The wide interest in pyrimidine-based compounds is mainly due to their applications in different areas such as pharmaceutical, agrochemical, and phytosanitary industries [1,2]. Pyrimidine is known to be a vital constituent of nucleic acids and employed as a synthetic Precursor of Bioactive molecules. There are a wide spectrum of pharmacological active compounds of pyrimidine, and its use in pharmaceuticals is becoming increasingly broad since the synthetic discovery of its substituted (amino, hydroxyl, fluoro, etc.) derivatives. Pyrimidine derivatives have been reported to exhibit various pharmacological activities such as analgesic, anti-epileptic, antiviral, anti-hypertensive minoxidil, antimycobacterial and potent phosphodiesterase inhibitors [3, 4, 5, 6]. In addition, drugs with pyrimidinyl moiety are renowned chemotherapeutic agents and have been used in cancer and tumors treatment. For example, the small molecule multikinase inhibitors (sunitinib and sorafenib) are used for advanced renal-cell carcinoma treatment [7,8]. Also, 5-fluorouracil has been applied as an efficient tumor drug while a combination of 5-fluorouracil with bevacizumab has enhanced the treatment of metastatic colorectal cancer [9]. Furthermore, the pyrimidine derivative which is a potent and selective multi-targeted receptor tyrosine kinase inhibitor drug, pazopanib, (5-(4-[(2,3-dimethyl-2H-indazoyl-6-yl)methylamino]-2-pyrimidinyl]amino-2-ethylbenzenesulfon amide) has successfully passed the pilot phase in clinical trials and the development for use in renal cell cancer treatment [10]. Reportedly, Tyrosine kinases (2HCK) actively participate in the transduction of growth factor signals by catalyzing the phosphorylation of tyrosine residues in proteins. There are usually functional modifications of the proteins and mutations of this kinase can cause cancer [11]. Cryptogein (1LRI) is a small protein that has a sterol carrier activity as it acts as a sterol shuttle that helps the pathogen grow and complete its life cycle [12]. ATPase (2OBM) is a type III secretion system (T3SS) that is involved in the initial stages of selective secretion of specialized T3SS virulence effector proteins from the bacterial cytoplasm to the infected host cell, a process crucial to subsequent pathogenicity. In addition, zidovudine and pyrrolo-pyrimidine nucleoside derivatives are in use as anti-HIV and anti-hepatitis-c drugs [13]. The many therapeutic activities exhibited by pyrimidinyl containing drug/compounds could be attributed to their low toxicity and structural diversity [14].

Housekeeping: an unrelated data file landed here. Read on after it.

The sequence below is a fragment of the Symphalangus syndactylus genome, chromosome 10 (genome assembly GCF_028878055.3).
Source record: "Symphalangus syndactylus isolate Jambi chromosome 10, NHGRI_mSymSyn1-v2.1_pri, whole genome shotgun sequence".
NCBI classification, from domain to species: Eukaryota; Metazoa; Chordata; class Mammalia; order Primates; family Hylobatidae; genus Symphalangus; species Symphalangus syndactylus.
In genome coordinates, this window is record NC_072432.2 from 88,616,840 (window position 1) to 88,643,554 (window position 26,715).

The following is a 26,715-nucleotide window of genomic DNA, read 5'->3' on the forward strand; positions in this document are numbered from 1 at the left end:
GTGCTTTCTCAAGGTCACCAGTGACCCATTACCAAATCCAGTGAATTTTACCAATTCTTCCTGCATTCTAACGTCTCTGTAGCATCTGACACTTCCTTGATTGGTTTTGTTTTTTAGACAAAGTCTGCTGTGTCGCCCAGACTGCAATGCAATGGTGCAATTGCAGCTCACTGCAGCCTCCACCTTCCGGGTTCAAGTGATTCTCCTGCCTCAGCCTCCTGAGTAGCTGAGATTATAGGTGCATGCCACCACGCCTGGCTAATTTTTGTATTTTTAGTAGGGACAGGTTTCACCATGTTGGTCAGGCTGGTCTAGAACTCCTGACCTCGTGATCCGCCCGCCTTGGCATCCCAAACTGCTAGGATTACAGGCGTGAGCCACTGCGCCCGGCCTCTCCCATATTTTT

Pyrimidine bioactive derivatives reportedly form stable Schiff bases which can be used as molecular metal ion chelators [15]. It has also been shown that the efficacy of pyrimidine bioactive molecules is enhanced in its coordination to metal ions [16, 17, 18]. Heteroleptic metal complexes of pyrimidinyl Schiff bases bearing hetero (N and O) atoms show high kinetic and thermodynamic stabilities, mixed chelation abilities in biological fluid systems and have the ability to prevent induced cellular oxidative stress damages [19 20, 21]. The design and isolation of such complexes with enhanced pharmacological applications with low or non-toxic side effects have been a major challenge in drug discovery. These observations stimulated our efforts to investigate the ligating abilities of a new Schiff base derived from 2-hydroxy-1-naphthaldehyde and 2-amino-4,6-dimithylpyrimidine towards the synthesis of mixed ligand complexes.